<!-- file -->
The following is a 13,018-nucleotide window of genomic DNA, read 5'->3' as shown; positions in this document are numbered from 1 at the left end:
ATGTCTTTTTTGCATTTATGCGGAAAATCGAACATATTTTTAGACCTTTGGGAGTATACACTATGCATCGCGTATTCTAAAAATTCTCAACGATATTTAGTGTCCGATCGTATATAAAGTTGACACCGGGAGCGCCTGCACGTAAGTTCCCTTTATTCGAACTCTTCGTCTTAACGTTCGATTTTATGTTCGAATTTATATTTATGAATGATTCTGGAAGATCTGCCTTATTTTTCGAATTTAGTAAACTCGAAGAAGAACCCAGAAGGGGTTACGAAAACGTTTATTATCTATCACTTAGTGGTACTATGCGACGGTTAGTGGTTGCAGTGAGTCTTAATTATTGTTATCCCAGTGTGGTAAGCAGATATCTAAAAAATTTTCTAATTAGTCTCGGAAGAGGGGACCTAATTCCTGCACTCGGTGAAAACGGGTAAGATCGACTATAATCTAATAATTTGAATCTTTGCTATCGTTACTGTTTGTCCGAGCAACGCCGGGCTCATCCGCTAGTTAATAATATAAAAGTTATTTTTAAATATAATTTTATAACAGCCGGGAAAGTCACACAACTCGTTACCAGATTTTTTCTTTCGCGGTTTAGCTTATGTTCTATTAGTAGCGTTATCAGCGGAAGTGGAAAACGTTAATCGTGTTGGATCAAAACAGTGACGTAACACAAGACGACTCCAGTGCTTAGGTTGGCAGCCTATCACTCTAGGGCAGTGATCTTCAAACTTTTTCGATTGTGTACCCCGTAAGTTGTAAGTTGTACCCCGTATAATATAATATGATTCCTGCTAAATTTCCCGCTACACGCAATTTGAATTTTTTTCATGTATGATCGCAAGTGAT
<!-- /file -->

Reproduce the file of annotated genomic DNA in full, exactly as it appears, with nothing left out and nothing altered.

The following is a 13,018-nucleotide window of genomic DNA, read 5'->3' as shown; positions in this document are numbered from 1 at the left end:
ATGTCTTTTTTGCATTTATGCGGAAAATCGAACATATTTTTAGACCTTTGGGAGTATACACTATGCATCGCGTATTCTAAAAATTCTCAACGATATTTAGTGTCCGATCGTATATAAAGTTGACACCGGGAGCGCCTGCACGTAAGTTCCCTTTATTCGAACTCTTCGTCTTAACGTTCGATTTTATGTTCGAATTTATATTTATGAATGATTCTGGAAGATCTGCCTTATTTTTCGAATTTAGTAAACTCGAAGAAGAACCCAGAAGGGGTTACGAAAACGTTTATTATCTATCACTTAGTGGTACTATGCGACGGTTAGTGGTTGCAGTGAGTCTTAATTATTGTTATCCCAGTGTGGTAAGCAGATATCTAAAAAATTTTCTAATTAGTCTCGGAAGAGGGGACCTAATTCCTGCACTCGGTGAAAACGGGTAAGATCGACTATAATCTAATAATTTGAATCTTTGCTATCGTTACTGTTTGTCCGAGCAACGCCGGGCTCATCCGCTAGTTAATAATATAAAAGTTATTTTTAAATATAATTTTATAACAGCCGGGAAAGTCACACAACTCGTTACCAGATTTTTTCTTTCGCGGTTTAGCTTATGTTCTATTAGTAGCGTTATCAGCGGAAGTGGAAAACGTTAATCGTGTTGGATCAAAACAGTGACGTAACACAAGACGACTCCAGTGCTTAGGTTGGCAGCCTATCACTCTAGGGCAGTGATCTTCAAACTTTTTCGATTGTGTACCCCGTAAGTTGTAAGTTGTACCCCGTATAATATAATATGATTCCTGCTAAATTTCCCGCTACACGCAATTTGAATTTTTTTCATGTATGATCGCAAGTGAT